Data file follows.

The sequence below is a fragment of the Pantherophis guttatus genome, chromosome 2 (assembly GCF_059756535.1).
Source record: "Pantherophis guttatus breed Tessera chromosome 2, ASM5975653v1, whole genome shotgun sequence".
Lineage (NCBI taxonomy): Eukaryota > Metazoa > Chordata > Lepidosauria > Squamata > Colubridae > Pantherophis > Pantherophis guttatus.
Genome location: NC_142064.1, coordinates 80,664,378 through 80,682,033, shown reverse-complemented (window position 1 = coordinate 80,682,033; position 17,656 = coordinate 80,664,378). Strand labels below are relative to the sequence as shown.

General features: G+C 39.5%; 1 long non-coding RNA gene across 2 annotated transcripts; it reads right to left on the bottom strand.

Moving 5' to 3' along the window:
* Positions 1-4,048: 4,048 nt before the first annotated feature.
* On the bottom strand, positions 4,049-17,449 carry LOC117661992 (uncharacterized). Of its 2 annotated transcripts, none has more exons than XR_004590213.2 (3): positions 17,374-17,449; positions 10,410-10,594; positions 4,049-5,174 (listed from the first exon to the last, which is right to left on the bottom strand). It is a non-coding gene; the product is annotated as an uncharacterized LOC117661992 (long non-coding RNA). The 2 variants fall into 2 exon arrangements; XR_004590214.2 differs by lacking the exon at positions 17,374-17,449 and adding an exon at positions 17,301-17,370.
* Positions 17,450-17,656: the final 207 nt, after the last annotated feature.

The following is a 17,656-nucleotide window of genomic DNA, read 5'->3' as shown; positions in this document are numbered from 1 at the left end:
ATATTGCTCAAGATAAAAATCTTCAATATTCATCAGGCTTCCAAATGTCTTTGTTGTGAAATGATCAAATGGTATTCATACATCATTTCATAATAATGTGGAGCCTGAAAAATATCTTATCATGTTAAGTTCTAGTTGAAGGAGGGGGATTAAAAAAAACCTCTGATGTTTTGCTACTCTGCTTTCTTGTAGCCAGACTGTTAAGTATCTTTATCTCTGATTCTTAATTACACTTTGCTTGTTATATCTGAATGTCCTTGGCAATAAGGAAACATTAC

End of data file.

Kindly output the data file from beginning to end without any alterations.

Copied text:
The sequence below is a fragment of the Pantherophis guttatus genome, chromosome 2 (assembly GCF_059756535.1).
Source record: "Pantherophis guttatus breed Tessera chromosome 2, ASM5975653v1, whole genome shotgun sequence".
Lineage (NCBI taxonomy): Eukaryota > Metazoa > Chordata > Lepidosauria > Squamata > Colubridae > Pantherophis > Pantherophis guttatus.
Genome location: NC_142064.1, coordinates 80,664,378 through 80,682,033, shown reverse-complemented (window position 1 = coordinate 80,682,033; position 17,656 = coordinate 80,664,378). Strand labels below are relative to the sequence as shown.

General features: G+C 39.5%; 1 long non-coding RNA gene across 2 annotated transcripts; it reads right to left on the bottom strand.

Moving 5' to 3' along the window:
* Positions 1-4,048: 4,048 nt before the first annotated feature.
* On the bottom strand, positions 4,049-17,449 carry LOC117661992 (uncharacterized). Of its 2 annotated transcripts, none has more exons than XR_004590213.2 (3): positions 17,374-17,449; positions 10,410-10,594; positions 4,049-5,174 (listed from the first exon to the last, which is right to left on the bottom strand). It is a non-coding gene; the product is annotated as an uncharacterized LOC117661992 (long non-coding RNA). The 2 variants fall into 2 exon arrangements; XR_004590214.2 differs by lacking the exon at positions 17,374-17,449 and adding an exon at positions 17,301-17,370.
* Positions 17,450-17,656: the final 207 nt, after the last annotated feature.

The following is a 17,656-nucleotide window of genomic DNA, read 5'->3' as shown; positions in this document are numbered from 1 at the left end:
ATATTGCTCAAGATAAAAATCTTCAATATTCATCAGGCTTCCAAATGTCTTTGTTGTGAAATGATCAAATGGTATTCATACATCATTTCATAATAATGTGGAGCCTGAAAAATATCTTATCATGTTAAGTTCTAGTTGAAGGAGGGGGATTAAAAAAAACCTCTGATGTTTTGCTACTCTGCTTTCTTGTAGCCAGACTGTTAAGTATCTTTATCTCTGATTCTTAATTACACTTTGCTTGTTATATCTGAATGTCCTTGGCAATAAGGAAACATTAC